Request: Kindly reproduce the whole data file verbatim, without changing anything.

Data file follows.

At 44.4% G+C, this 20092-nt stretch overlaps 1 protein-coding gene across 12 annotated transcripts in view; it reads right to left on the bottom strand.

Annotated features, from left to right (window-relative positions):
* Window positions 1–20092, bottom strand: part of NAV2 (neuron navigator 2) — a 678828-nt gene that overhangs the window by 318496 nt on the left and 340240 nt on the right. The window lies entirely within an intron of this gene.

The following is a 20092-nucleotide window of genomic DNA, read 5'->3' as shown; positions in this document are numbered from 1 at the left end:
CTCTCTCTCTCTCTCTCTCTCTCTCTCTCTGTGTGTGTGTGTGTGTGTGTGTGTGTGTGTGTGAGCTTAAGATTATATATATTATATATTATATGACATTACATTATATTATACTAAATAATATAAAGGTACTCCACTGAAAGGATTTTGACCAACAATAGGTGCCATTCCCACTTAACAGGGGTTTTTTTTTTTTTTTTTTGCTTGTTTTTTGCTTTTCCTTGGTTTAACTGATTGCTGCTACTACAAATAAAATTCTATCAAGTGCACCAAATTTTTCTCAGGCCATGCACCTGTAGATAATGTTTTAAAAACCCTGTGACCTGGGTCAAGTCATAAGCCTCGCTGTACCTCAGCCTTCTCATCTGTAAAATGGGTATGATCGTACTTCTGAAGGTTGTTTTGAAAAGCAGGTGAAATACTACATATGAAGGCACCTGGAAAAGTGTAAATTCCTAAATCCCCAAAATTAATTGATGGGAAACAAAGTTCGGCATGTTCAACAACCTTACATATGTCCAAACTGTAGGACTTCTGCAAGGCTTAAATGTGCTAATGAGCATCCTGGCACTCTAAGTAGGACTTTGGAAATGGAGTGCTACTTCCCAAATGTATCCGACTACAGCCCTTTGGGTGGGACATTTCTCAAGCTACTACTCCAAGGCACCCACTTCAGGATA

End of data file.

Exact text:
At 44.4% G+C, this 20092-nt stretch overlaps 1 protein-coding gene across 12 annotated transcripts in view; it reads right to left on the bottom strand.

Annotated features, from left to right (window-relative positions):
* Window positions 1–20092, bottom strand: part of NAV2 (neuron navigator 2) — a 678828-nt gene that overhangs the window by 318496 nt on the left and 340240 nt on the right. The window lies entirely within an intron of this gene.

The following is a 20092-nucleotide window of genomic DNA, read 5'->3' as shown; positions in this document are numbered from 1 at the left end:
CTCTCTCTCTCTCTCTCTCTCTCTCTCTCTGTGTGTGTGTGTGTGTGTGTGTGTGTGTGTGTGAGCTTAAGATTATATATATTATATATTATATGACATTACATTATATTATACTAAATAATATAAAGGTACTCCACTGAAAGGATTTTGACCAACAATAGGTGCCATTCCCACTTAACAGGGGTTTTTTTTTTTTTTTTTTGCTTGTTTTTTGCTTTTCCTTGGTTTAACTGATTGCTGCTACTACAAATAAAATTCTATCAAGTGCACCAAATTTTTCTCAGGCCATGCACCTGTAGATAATGTTTTAAAAACCCTGTGACCTGGGTCAAGTCATAAGCCTCGCTGTACCTCAGCCTTCTCATCTGTAAAATGGGTATGATCGTACTTCTGAAGGTTGTTTTGAAAAGCAGGTGAAATACTACATATGAAGGCACCTGGAAAAGTGTAAATTCCTAAATCCCCAAAATTAATTGATGGGAAACAAAGTTCGGCATGTTCAACAACCTTACATATGTCCAAACTGTAGGACTTCTGCAAGGCTTAAATGTGCTAATGAGCATCCTGGCACTCTAAGTAGGACTTTGGAAATGGAGTGCTACTTCCCAAATGTATCCGACTACAGCCCTTTGGGTGGGACATTTCTCAAGCTACTACTCCAAGGCACCCACTTCAGGATA